On May 22, the U.S. Department of Justice announced that a California-based financial institution and its parent company have agreed to forfeit over $97 million to resolve an investigation into alleged Bank Secrecy Act (BSA) violations. The May 18 agreement between the Bank and the DOJ included a Statement of Facts in which the Bank admitted to criminal violations for willfully failing to maintain an effective anti-money laundering compliance program with appropriate policies, procedures, and controls to guard against money laundering, as well as willfully failing to file suspicious activity reports (SARs). It further admitted that from at least 2007 until at least 2012, it processed more than 30 million remittance transactions to Mexico with a total value of more than $8.8 billion, but, while its monitoring system issued more than 18,000 alerts involving more than $142 million in potentially suspicious remittance transactions, it conducted fewer than 10 investigations and filed only nine SARs. Notably, the nine SARs covered only 700 transactions totaling overall approximately $341,307. Furthermore, the financial institution recognized that over the same time period it needed to improve its monitoring of its money services businesses’ (MSBs) remittances but failed to provide appropriate staffing and resources, which led to its BSA department being unable to “conduct appropriate transaction monitoring.” This resulted in a failure to file SARs on suspicious remittance transactions. Although the financial institution recognized the need to enhance its monitoring process as early as 2004, it continued to expand its MSB business without adding staffing resources and failed to make necessary improvements to its transaction monitoring controls.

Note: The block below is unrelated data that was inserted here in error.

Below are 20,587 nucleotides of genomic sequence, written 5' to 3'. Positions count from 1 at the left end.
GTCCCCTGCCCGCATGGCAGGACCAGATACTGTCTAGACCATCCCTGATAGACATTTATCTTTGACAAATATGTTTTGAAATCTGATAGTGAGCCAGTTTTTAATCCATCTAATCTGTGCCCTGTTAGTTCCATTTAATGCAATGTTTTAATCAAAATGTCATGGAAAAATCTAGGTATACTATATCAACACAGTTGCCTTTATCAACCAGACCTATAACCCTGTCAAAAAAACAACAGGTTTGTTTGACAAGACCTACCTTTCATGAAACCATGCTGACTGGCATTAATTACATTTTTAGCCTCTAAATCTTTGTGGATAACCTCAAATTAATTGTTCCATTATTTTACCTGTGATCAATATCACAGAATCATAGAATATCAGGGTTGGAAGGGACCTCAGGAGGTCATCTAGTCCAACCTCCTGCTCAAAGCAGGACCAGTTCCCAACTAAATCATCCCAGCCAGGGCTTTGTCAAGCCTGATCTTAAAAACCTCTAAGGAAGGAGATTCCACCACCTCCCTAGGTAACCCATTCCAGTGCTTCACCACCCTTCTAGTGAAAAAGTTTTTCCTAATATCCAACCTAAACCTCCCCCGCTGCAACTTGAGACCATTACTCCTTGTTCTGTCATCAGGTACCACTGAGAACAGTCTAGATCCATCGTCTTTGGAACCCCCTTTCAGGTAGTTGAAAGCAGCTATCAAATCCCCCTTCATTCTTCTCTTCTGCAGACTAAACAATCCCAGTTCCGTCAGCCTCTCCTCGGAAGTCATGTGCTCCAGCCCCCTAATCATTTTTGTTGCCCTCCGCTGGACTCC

However, the DOJ stated its decision to enter into a non-prosecution agreement with the financial institution was based on evidence of extensive remedial actions. According to the DOJ’s press release, the financial institution devoted significant resources to remediation of its BSA and anti-money laundering (AML) deficiencies, exited its MSB business entirely, and ultimately ceased all banking operations. It was further credited for its cooperation with the DOJ’s criminal investigation by: (i) providing factual presentations; (ii) voluntarily making available foreign-based employees for interviews in the U.S.; (iii) producing foreign documents without implicating foreign data privacy laws; and (iv) collecting, analyzing, and organizing voluminous evidence and information for the DOJ. Under the terms of the agreement, the financial institution and its parent company have agreed to fully cooperate in this and any future DOJ investigations relating to violations of the BSA and AML statutes, as well as report, for a period of one year, any evidence or allegations of such violations. The parent company has also agreed to report to the DOJ “regarding [the] implementation of compliance measures to improve oversight of its subsidiaries’ BSA compliance.”